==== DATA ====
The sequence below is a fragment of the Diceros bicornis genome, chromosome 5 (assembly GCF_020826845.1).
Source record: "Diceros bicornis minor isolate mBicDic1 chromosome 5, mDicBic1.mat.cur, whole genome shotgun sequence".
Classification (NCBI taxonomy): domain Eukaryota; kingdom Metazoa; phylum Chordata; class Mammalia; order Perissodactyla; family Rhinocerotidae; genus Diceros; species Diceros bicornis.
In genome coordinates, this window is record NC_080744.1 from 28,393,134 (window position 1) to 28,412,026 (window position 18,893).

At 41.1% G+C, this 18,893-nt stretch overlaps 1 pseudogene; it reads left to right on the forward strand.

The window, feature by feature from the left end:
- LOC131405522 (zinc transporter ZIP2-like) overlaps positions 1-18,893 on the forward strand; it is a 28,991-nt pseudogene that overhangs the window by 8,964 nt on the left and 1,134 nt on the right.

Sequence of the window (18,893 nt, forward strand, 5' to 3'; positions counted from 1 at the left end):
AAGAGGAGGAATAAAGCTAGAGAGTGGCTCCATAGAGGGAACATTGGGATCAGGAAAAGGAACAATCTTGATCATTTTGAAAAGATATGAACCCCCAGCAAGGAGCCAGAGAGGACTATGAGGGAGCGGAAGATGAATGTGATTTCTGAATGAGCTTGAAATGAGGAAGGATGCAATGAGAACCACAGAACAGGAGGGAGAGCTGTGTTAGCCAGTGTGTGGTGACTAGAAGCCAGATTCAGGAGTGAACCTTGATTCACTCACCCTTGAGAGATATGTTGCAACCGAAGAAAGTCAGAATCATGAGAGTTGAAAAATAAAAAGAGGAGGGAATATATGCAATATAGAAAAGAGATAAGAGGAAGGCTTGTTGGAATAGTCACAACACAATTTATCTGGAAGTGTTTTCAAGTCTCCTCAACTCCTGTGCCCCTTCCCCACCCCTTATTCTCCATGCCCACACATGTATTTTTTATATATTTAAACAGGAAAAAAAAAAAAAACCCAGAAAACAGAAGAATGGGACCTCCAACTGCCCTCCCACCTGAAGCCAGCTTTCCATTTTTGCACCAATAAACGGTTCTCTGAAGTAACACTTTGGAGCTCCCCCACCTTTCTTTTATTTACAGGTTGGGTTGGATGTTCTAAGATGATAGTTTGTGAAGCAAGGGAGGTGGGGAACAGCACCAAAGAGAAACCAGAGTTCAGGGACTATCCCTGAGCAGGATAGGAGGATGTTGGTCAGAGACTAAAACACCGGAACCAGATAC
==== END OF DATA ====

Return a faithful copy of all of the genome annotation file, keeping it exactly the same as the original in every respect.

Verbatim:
The sequence below is a fragment of the Diceros bicornis genome, chromosome 5 (assembly GCF_020826845.1).
Source record: "Diceros bicornis minor isolate mBicDic1 chromosome 5, mDicBic1.mat.cur, whole genome shotgun sequence".
Classification (NCBI taxonomy): domain Eukaryota; kingdom Metazoa; phylum Chordata; class Mammalia; order Perissodactyla; family Rhinocerotidae; genus Diceros; species Diceros bicornis.
In genome coordinates, this window is record NC_080744.1 from 28,393,134 (window position 1) to 28,412,026 (window position 18,893).

At 41.1% G+C, this 18,893-nt stretch overlaps 1 pseudogene; it reads left to right on the forward strand.

The window, feature by feature from the left end:
- LOC131405522 (zinc transporter ZIP2-like) overlaps positions 1-18,893 on the forward strand; it is a 28,991-nt pseudogene that overhangs the window by 8,964 nt on the left and 1,134 nt on the right.

Sequence of the window (18,893 nt, forward strand, 5' to 3'; positions counted from 1 at the left end):
AAGAGGAGGAATAAAGCTAGAGAGTGGCTCCATAGAGGGAACATTGGGATCAGGAAAAGGAACAATCTTGATCATTTTGAAAAGATATGAACCCCCAGCAAGGAGCCAGAGAGGACTATGAGGGAGCGGAAGATGAATGTGATTTCTGAATGAGCTTGAAATGAGGAAGGATGCAATGAGAACCACAGAACAGGAGGGAGAGCTGTGTTAGCCAGTGTGTGGTGACTAGAAGCCAGATTCAGGAGTGAACCTTGATTCACTCACCCTTGAGAGATATGTTGCAACCGAAGAAAGTCAGAATCATGAGAGTTGAAAAATAAAAAGAGGAGGGAATATATGCAATATAGAAAAGAGATAAGAGGAAGGCTTGTTGGAATAGTCACAACACAATTTATCTGGAAGTGTTTTCAAGTCTCCTCAACTCCTGTGCCCCTTCCCCACCCCTTATTCTCCATGCCCACACATGTATTTTTTATATATTTAAACAGGAAAAAAAAAAAAAACCCAGAAAACAGAAGAATGGGACCTCCAACTGCCCTCCCACCTGAAGCCAGCTTTCCATTTTTGCACCAATAAACGGTTCTCTGAAGTAACACTTTGGAGCTCCCCCACCTTTCTTTTATTTACAGGTTGGGTTGGATGTTCTAAGATGATAGTTTGTGAAGCAAGGGAGGTGGGGAACAGCACCAAAGAGAAACCAGAGTTCAGGGACTATCCCTGAGCAGGATAGGAGGATGTTGGTCAGAGACTAAAACACCGGAACCAGATAC